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This Month in San Francisco History

Alcatraz in California

We’re a roofing company in South San Francisco, so we’re naturally invested in our city and the surrounding neighborhoods. Though it’s enjoyed a relatively short life compared to other United States cities, San Francisco still has a rich and full history.

We see history every day in the homes we work on. We see it when we go to the market or get a cup of coffee. We see it when we’re out for a walk.

Because so much history surrounds us throughout our daily lives, we thought it would be interesting to do a little research and see what happened this month in San Francisco history.

Since it’s getting to be late February, we’re including some historical milestones in March, as well.

If you think of anything we missed, please let us know.

San Francisco County Created

On February 18, 1850, San Francisco County was created by the California Legislature. Some of the original territory in San Francisco County is now in San Mateo County— South San Francisco. Some of the original county’s water is in Marin County now, as well.

To this day, it’s still the only consolidated city-county in California.

Panama-Pacific International Exposition

In 1915, late February marked the beginning of the Panama-Pacific International Exposition. This nine month event celebrated the completion of the Panama Canal, and celebrated humanity’s spirit of innovation. The Palace of Fine Arts was built just for this landmark exposition.

The expo covered 600 acres and stretched along more than two miles of waterfront property. If you’d like to know more about this important event, there’s a great article here.

San Francisco Bay Designated a Ramsar Wetland of International Importance

On February 2, 2013, The Bay was designated as a Wetland of International Importance under the Convention on Wetlands, which is also known as the Ramsar Convention.

San Francisco Bay hosts more than 1,000 species of birds, mammals, and invertebrates– as well as over 130 species of fish.

From Andrea Jones, Audubon California’s coastal stewardship program director:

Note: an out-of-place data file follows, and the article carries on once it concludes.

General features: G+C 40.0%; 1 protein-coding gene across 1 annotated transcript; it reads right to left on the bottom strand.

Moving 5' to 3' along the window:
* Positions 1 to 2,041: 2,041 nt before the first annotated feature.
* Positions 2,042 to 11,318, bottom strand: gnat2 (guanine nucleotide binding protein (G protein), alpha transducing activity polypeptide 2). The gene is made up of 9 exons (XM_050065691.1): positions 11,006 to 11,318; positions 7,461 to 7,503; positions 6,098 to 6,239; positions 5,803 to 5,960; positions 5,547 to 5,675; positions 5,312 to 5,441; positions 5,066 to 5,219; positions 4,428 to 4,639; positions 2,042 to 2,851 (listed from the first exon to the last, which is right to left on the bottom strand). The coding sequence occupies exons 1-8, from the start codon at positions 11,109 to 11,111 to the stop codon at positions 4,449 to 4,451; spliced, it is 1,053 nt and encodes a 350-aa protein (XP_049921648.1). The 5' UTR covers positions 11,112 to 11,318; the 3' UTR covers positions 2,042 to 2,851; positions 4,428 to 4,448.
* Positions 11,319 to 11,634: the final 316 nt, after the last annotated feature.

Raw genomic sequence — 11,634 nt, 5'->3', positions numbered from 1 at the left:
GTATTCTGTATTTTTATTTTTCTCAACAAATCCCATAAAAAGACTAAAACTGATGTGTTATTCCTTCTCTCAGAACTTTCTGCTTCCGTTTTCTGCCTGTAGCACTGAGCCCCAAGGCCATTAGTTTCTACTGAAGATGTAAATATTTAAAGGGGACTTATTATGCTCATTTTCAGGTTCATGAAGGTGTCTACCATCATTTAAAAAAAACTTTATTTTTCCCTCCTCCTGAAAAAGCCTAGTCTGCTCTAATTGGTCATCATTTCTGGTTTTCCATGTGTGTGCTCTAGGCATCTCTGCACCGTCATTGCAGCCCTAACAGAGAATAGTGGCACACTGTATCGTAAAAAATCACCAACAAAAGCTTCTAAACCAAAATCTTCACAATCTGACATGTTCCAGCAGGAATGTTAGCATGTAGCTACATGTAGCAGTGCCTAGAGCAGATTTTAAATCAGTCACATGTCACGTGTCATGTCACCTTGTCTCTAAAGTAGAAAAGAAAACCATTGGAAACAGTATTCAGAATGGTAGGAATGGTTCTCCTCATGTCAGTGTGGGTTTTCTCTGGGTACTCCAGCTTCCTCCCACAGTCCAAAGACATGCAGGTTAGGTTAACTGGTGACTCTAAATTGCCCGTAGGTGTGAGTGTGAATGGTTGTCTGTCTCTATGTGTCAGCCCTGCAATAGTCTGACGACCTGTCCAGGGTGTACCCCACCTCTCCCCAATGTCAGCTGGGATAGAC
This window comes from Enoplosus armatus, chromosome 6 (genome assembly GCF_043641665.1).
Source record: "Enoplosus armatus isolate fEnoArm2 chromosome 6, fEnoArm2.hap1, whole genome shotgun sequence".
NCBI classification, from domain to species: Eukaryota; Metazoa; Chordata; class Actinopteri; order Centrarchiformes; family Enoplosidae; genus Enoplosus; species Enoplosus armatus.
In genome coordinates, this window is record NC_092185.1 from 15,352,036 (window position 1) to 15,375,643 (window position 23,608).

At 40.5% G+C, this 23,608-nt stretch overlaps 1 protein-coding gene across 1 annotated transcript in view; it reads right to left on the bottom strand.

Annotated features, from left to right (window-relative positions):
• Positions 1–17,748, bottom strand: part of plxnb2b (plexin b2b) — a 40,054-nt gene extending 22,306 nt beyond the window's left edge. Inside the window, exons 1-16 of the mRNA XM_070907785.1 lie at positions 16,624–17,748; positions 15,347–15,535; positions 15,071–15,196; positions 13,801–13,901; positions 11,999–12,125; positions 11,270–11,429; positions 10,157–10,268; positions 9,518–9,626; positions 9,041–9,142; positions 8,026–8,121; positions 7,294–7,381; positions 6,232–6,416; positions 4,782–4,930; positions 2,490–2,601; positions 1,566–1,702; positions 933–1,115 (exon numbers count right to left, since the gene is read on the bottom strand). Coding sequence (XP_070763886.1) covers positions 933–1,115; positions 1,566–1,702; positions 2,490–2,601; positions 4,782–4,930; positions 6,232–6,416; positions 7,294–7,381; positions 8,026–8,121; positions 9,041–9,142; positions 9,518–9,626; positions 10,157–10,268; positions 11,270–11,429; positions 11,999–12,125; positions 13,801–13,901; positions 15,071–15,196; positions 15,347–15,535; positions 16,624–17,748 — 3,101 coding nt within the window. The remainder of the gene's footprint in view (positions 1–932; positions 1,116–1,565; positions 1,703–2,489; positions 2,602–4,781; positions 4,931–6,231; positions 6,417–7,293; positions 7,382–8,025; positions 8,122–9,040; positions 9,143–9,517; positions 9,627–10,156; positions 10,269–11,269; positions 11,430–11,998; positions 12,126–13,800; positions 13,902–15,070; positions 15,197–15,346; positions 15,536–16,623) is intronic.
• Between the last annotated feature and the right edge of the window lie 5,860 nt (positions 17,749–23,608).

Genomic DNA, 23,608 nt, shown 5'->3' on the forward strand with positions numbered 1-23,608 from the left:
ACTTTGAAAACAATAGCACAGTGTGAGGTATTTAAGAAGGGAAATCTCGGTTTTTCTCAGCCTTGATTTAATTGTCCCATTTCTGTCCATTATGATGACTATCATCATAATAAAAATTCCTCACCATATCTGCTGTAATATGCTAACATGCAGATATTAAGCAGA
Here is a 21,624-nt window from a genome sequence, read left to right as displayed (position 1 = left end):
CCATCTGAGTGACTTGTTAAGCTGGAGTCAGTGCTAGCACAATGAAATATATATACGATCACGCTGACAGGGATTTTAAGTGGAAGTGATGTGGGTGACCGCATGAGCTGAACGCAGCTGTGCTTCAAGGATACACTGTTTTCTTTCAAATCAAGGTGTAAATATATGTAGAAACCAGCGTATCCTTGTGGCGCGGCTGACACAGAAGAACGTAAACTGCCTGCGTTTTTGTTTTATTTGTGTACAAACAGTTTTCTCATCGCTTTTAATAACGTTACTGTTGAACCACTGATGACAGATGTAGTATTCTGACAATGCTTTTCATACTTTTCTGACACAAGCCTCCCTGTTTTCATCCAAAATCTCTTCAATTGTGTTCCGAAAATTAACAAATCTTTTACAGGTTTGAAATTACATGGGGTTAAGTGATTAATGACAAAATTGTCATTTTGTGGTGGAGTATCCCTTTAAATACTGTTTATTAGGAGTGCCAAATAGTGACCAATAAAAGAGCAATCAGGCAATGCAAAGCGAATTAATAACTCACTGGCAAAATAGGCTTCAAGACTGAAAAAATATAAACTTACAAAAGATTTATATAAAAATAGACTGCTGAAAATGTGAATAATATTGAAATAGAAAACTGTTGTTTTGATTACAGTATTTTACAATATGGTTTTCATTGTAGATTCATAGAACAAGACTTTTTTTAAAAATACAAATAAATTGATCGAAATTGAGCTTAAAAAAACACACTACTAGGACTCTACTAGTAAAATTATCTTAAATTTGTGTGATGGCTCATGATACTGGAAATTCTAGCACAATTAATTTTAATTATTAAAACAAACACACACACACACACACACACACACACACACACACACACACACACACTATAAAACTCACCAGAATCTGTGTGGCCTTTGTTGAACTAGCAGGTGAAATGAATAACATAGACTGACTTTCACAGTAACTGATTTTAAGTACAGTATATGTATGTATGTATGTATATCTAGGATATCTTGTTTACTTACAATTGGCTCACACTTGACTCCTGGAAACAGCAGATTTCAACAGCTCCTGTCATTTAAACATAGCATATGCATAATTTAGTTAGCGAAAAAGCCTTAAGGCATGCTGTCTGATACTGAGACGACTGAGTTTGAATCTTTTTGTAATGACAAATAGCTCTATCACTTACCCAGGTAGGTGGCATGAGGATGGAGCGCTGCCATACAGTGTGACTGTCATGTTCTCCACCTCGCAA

“We’ve long known that the Bay is of hemispheric importance to migratory shorebirds and waterfowl, and this recognition just solidifies that stature among the international community. We hope that this will bolster efforts to restore and protect these critically important habitats.”

These birds, fish, and mammals enhance our lives and our livelihoods on a daily basis, so this was an important moment for San Francisco.

Steve Jobs Born

On February 24, 1955, one of the world’s most beloved tech entrepreneurs was born in San Francisco. There’s no question that Steve Jobs changed the world and gave rise to much of the Silicon Valley culture we know today.

6UV Begins Broadcasting

In March of 1920, one of the first radio stations (some say the second radio station) to ever broadcast in San Francisco opened for business. It was operated by the Radio Telephone Shop, located near the waterfront in a location known as “radio row.”

Though it only operated for two years, 6UV (laster known as KYY) and its proprietor, AF Pendleton, remain an important part of broadcast history.

Alcatraz Evacuated

From 1934-1963, one of San Francisco’s most popular tourist attractions held the nation’s most dangerous felons. Al Capone and Robert “Birdman of Alcatraz” Stroud both called Alcatraz home for years. No inmate ever escaped from Alcatraz, which still captures the imaginations of tourists, to this day.

On March 22, 1963, Alcatraz was evacuated as a federal prison. Though it no longer hosts the worst of the worst, it’s still an important part of the San Francisco landscape.

 

If you have any questions about the history provided, feel free to call us for more information. We always love chatting about the history of San Francisco.

That’s why we’re a roofing company in South San Francisco and not a roofing company in Dubuque, IA. No offense, Dubuque.

~Mr. Roofing
San Francisco’s residential & commercial roofing experts

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